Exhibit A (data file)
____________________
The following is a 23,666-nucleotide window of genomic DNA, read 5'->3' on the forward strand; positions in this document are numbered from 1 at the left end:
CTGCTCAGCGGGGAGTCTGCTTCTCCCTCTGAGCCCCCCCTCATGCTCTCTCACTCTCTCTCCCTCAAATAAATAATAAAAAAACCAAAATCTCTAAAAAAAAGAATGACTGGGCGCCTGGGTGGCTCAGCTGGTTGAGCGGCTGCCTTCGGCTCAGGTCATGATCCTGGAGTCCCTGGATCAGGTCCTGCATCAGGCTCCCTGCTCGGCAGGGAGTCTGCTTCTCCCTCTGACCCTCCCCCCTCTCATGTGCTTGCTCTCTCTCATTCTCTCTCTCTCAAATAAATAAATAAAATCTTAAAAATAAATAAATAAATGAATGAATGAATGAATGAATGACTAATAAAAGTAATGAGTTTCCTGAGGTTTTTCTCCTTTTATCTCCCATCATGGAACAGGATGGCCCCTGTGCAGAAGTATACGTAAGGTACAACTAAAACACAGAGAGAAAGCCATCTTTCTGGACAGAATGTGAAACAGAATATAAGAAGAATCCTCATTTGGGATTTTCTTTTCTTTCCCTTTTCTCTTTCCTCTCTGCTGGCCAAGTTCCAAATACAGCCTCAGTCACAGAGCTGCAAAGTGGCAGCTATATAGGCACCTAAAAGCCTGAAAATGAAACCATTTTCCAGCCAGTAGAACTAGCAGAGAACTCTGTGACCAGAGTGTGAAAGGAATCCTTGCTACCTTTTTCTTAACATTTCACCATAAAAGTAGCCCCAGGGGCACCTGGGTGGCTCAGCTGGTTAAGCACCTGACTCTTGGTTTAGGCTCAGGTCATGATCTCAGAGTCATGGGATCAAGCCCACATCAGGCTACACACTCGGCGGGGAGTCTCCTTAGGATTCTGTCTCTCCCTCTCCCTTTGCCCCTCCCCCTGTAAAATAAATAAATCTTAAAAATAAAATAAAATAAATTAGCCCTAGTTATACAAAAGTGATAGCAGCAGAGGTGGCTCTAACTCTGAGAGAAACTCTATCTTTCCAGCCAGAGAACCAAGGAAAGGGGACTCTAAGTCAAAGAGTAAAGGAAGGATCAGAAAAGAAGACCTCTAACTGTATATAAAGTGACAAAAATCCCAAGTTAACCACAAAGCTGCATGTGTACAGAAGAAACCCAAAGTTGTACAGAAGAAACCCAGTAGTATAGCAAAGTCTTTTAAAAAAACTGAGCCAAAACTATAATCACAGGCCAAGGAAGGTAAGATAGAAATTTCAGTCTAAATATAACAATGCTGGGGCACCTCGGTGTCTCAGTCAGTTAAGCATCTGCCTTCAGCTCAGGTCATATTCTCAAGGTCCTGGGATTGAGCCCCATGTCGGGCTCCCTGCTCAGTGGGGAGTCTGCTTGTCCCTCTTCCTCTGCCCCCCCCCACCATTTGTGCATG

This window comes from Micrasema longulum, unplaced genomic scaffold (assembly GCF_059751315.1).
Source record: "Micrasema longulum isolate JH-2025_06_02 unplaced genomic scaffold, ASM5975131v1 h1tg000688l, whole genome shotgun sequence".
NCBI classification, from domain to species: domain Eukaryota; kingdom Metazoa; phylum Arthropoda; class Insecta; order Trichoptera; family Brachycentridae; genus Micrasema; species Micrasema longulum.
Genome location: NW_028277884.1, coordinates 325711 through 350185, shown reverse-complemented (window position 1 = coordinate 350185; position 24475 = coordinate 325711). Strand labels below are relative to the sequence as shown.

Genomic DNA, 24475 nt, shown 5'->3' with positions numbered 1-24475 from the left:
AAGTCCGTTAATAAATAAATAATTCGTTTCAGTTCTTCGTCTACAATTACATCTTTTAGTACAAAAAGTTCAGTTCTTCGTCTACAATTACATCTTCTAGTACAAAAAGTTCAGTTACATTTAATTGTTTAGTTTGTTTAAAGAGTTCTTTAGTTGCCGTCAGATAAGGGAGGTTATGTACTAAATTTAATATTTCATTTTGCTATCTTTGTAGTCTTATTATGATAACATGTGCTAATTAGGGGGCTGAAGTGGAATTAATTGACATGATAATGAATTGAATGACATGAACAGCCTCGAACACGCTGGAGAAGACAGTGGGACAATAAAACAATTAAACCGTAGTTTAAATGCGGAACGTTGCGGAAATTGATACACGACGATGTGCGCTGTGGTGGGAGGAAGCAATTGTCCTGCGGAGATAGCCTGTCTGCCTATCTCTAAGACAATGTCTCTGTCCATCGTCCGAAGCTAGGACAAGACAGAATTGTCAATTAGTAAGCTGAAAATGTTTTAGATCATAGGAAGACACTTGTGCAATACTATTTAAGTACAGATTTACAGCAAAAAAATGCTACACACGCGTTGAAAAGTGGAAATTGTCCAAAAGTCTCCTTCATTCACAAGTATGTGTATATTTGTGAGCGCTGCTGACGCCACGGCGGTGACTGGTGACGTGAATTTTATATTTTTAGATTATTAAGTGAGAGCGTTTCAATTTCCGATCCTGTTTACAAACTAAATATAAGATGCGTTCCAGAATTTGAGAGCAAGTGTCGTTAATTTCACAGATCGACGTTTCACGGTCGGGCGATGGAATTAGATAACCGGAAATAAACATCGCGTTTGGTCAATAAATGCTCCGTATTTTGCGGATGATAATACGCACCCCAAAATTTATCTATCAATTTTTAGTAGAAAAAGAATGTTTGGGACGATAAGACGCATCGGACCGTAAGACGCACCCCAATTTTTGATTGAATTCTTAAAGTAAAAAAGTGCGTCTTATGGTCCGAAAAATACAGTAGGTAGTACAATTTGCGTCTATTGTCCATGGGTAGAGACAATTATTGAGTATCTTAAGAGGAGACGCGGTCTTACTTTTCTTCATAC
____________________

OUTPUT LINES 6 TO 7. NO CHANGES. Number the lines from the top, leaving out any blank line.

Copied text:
Genome location: NW_028277884.1, coordinates 325711 through 350185, shown reverse-complemented (window position 1 = coordinate 350185; position 24475 = coordinate 325711). Strand labels below are relative to the sequence as shown.

Genomic DNA, 24475 nt, shown 5'->3' with positions numbered 1-24475 from the left: